With the baby-boom generation retiring at a rate of 10,000 people per day, that puts pressure on the long-term financing of the program because fewer workers will be supporting more retirees. If the trust fund is depleted, that means the government would not be able to cover 100 percent of estimated expenses. Yet because of Trump’s tax cut, the budget deficit is soaring even as the economy is booming, in contrast to previous periods of under-4-percent unemployment. That leaves the government less prepared to deal with the consequences of baby-boom retirements.
“Democrats have already harmed seniors by slashing Medicare by more than $800 billion over 10 years to pay for Obamacare.”
Trump resurrects a misleading Republican talking point from the 2012 election.
The Affordable Care Act actually strengthened the near-term outlook of the Part A trust fund. The law includes a 0.9 percent payroll tax that hits the wages and self-employment income of wealthier Americans — above $250,000 per couple or $200,000 for a single taxpayer. That was estimated to raise an additional $63 billion for the Part A trust fund between 2010 and 2019. The law also was estimated to cut expenses, including $162 billion in productivity adjustments to provider payments and $86 billion in reduced payments to Medicare Advantage plans. The net result was that the “insolvency” date was extended by 12 years.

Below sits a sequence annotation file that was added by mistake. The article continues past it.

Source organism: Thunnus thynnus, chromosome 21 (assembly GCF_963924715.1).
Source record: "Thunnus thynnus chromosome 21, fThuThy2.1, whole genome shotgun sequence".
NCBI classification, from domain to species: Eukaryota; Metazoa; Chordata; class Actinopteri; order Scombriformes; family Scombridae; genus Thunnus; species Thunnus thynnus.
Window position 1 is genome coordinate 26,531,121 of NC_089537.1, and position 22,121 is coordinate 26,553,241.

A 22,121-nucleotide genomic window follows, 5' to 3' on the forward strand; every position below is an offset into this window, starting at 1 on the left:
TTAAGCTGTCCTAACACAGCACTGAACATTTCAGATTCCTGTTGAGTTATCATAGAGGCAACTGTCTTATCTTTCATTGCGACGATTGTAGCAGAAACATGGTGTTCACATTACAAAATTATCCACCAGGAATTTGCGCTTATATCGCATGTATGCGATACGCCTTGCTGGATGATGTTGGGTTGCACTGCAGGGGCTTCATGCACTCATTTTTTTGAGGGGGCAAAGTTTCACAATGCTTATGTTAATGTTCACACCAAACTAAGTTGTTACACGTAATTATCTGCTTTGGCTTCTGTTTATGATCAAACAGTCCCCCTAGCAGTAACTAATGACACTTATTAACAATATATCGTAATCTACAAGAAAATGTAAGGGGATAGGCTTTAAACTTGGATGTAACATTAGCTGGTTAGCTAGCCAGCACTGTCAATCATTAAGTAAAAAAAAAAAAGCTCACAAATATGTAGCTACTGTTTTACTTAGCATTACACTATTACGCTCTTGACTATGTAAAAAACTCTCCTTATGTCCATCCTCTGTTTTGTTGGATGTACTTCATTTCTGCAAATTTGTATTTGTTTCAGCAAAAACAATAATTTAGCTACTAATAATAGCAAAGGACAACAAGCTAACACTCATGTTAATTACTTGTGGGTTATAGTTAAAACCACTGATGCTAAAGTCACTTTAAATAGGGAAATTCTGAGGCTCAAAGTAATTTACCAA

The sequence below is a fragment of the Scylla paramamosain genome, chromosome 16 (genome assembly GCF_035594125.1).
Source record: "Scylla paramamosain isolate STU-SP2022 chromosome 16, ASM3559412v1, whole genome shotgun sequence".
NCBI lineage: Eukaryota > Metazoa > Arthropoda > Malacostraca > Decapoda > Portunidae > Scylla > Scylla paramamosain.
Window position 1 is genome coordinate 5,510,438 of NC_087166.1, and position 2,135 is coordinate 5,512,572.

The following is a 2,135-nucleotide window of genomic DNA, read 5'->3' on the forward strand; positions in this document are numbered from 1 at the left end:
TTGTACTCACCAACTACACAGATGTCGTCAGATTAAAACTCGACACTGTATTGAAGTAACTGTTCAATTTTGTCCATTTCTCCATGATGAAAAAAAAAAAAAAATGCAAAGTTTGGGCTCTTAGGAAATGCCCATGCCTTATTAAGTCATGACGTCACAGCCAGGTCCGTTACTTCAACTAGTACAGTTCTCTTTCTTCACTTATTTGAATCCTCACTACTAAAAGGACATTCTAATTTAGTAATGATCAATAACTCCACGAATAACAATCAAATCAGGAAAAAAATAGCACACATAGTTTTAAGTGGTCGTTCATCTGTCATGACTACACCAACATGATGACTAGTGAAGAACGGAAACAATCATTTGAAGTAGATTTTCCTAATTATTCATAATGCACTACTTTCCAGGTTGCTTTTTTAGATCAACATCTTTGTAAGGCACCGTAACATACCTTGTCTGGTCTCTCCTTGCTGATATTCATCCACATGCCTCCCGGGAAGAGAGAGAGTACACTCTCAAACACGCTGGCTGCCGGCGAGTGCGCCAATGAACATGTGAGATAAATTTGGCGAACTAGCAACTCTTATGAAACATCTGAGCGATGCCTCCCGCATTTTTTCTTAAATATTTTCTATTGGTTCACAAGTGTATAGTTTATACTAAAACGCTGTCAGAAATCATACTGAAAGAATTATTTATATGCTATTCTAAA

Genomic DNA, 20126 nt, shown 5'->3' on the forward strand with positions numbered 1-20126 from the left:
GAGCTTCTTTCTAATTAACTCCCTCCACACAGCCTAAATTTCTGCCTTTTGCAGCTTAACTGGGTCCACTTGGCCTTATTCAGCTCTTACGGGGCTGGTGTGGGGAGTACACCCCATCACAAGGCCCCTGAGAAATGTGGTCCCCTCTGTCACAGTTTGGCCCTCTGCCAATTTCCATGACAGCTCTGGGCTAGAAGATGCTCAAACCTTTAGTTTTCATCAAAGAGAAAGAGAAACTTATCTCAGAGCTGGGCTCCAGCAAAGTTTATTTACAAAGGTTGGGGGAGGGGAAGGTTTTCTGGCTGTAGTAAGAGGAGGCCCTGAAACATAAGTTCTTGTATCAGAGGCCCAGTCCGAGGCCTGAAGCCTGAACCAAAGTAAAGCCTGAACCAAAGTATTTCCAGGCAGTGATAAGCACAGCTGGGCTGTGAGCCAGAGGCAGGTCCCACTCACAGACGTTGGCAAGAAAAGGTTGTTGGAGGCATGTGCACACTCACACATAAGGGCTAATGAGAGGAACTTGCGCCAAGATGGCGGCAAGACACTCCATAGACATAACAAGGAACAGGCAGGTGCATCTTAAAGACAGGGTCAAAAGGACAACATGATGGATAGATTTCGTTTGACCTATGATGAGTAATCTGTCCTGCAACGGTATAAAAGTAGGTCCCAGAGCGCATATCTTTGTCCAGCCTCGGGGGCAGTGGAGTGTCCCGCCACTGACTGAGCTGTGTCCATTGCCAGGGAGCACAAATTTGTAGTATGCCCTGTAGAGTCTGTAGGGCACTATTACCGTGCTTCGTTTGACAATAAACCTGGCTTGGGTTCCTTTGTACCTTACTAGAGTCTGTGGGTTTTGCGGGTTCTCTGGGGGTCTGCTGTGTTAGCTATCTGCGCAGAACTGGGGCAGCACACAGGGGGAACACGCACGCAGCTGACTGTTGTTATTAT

In other words, the savings that Trump complains about mostly were wrung from health-care providers, not Medicare beneficiaries — who, as a result of the health care law, ended up with new benefits for preventive care and prescription drugs.
Moreover, the $800 billion in Medicare reductions in the ACA that Trump complains about are the law of the land. In fact, Republicans in Congress and the Trump administration in their budget plans have pocketed virtually all those savings — and sought even more reductions in Medicare spending on top of that. Trump proposed $350 billion in net Medicare cuts in his budget — and there were about $540 billion in Medicare cuts assumed in the House GOP budget plan.
“The Democrats' plan means that after a life of hard work and sacrifice, seniors would no longer be able to depend on the benefits they were promised.”
As noted, the Sanders plan in theory would expand benefits for seniors.
“The Democratic plan would inevitably lead to the massive rationing of health care. Doctors and hospitals would be put out of business. Seniors would lose access to their favorite doctors. There would be long wait lines for appointments and procedures. Previously covered care would effectively be denied.”
This is a scare scenario. Obviously, a transition to single-payer health care would lead to upheaval and uncertainty since it would encompass the entire health care system, not just the small piece covered by Obamacare. But other countries appear to manage with single-payer systems, at lower costs than the United States. Trump’s vision of what would happen under single-payer echoes the fears evoked by opponents of Medicare in the 1960s and Obamacare in 2010. So there’s a Chicken-Little feel to this language.